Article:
Expats in Germany not threatened by the eurozone crisis

Published:  7 Nov at 6 PM
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In spite of the effect on expats in other parts of the eurozone, British expats in Germany are unconcerned about its impact on their standards of living.

The recently released HSBC Expat Explorer 2012 survey reveals that expats living in Germany have a vastly more positive economic outlook than those in the rest of the EU countries. Over 90 per cent of migrants in Germany either have faith in the strengthening of the German economy or a belief that it will remain unchanged from its present position

.Furthermore, 86 per cent of those surveyed stated they were happy with the economy’s current state, with 61 per cent convinced that the country was heading in the right direction. The figures compared favourably with a global average of 37 per cent, and 67 per cent of expats in Germany said their chosen country enjoys strong political stability.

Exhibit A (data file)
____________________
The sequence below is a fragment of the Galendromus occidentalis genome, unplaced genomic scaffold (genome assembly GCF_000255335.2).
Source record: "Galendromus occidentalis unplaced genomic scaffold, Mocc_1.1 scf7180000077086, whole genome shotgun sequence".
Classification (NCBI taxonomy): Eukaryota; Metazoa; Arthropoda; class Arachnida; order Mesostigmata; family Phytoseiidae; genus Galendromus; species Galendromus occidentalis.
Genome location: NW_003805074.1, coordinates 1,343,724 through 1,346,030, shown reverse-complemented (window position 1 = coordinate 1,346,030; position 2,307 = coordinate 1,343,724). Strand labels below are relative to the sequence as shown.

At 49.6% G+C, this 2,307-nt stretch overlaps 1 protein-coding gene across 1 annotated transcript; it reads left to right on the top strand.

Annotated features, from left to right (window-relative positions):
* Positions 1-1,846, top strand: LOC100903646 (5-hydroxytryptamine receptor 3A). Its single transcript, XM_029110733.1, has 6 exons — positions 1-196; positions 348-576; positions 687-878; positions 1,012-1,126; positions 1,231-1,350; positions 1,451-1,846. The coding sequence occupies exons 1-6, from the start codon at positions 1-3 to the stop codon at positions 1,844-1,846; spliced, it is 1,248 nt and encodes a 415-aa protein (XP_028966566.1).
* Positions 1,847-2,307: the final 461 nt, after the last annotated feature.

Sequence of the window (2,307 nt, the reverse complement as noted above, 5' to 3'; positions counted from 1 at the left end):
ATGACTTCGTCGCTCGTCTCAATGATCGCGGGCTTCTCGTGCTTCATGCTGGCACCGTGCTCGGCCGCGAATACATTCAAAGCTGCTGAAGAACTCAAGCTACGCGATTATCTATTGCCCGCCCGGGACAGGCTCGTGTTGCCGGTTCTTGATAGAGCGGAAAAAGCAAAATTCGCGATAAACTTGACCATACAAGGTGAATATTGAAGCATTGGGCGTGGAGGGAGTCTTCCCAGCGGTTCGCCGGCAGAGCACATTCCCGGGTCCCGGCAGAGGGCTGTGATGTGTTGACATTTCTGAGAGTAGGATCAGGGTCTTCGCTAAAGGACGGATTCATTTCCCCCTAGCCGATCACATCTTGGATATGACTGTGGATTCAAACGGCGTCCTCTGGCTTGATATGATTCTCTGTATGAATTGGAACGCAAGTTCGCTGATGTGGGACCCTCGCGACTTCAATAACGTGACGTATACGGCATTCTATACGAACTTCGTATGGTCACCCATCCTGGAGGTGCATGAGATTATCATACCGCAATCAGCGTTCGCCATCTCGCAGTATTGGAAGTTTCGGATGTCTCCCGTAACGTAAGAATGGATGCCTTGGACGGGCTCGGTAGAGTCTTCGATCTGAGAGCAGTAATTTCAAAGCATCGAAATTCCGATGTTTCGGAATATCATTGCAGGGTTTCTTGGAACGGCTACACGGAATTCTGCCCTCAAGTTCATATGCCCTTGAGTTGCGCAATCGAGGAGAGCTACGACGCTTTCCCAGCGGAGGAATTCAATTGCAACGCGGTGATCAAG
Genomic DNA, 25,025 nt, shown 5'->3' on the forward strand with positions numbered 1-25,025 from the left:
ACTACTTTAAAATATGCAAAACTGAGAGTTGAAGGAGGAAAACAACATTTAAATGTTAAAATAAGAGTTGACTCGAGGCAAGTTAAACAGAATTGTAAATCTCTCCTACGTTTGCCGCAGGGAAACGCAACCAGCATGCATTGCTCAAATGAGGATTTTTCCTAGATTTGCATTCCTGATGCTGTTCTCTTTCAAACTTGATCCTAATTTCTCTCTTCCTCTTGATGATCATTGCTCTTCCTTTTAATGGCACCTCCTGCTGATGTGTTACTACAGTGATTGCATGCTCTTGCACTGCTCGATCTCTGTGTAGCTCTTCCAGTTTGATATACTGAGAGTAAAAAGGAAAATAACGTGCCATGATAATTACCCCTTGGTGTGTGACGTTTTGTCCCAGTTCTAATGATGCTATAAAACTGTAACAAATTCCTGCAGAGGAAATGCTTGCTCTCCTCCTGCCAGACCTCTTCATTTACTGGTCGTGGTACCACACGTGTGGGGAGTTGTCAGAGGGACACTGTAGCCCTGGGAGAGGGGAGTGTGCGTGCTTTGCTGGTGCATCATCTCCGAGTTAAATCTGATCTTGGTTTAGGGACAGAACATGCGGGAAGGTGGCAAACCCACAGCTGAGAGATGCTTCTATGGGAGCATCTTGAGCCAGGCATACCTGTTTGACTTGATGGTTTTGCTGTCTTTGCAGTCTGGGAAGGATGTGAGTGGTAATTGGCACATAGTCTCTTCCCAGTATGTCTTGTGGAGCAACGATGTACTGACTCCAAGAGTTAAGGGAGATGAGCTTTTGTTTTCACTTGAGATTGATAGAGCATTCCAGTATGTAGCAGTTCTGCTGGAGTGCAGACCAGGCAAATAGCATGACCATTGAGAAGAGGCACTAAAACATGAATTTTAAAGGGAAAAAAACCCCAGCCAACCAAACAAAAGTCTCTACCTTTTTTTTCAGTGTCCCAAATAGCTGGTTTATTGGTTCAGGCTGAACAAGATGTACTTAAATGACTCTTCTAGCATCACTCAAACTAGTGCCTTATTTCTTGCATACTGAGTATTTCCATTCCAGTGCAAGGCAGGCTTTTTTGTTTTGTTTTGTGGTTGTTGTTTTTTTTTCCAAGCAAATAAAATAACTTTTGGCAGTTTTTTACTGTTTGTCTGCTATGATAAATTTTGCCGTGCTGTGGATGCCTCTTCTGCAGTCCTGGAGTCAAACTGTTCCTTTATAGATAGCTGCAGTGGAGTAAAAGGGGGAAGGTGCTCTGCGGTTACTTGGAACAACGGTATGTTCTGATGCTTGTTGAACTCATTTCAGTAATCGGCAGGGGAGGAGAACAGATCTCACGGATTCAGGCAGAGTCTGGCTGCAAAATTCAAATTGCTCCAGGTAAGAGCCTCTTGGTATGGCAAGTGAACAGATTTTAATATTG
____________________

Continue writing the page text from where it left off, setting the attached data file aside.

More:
The report justifies the response by those in Germany as representing a different style of expat, as most heading for Germany are workers relocating to better jobs at a higher salary as against those moving for a better quality of life. Spain and France, in contrast, are popular destinations for retirees and expat experiencers.

In Spain and France, 32 and 41 per cent of expats respectively are retirees, with only 7 per cent of those in Germany no longer working for a living. Over 55 per cent of expats in Germany migrated as a career move, compared to 29 per cent in Spain and 33 per cent in France.

Salaries of 23 per cent of expats in Germany were over £100,000, a huge contrast to the 8 per cent in Spain who earned similar amounts. The IT, manufacturing and construction sectors paid the big money in Germany, with most expats arriving from English-speaking countries.
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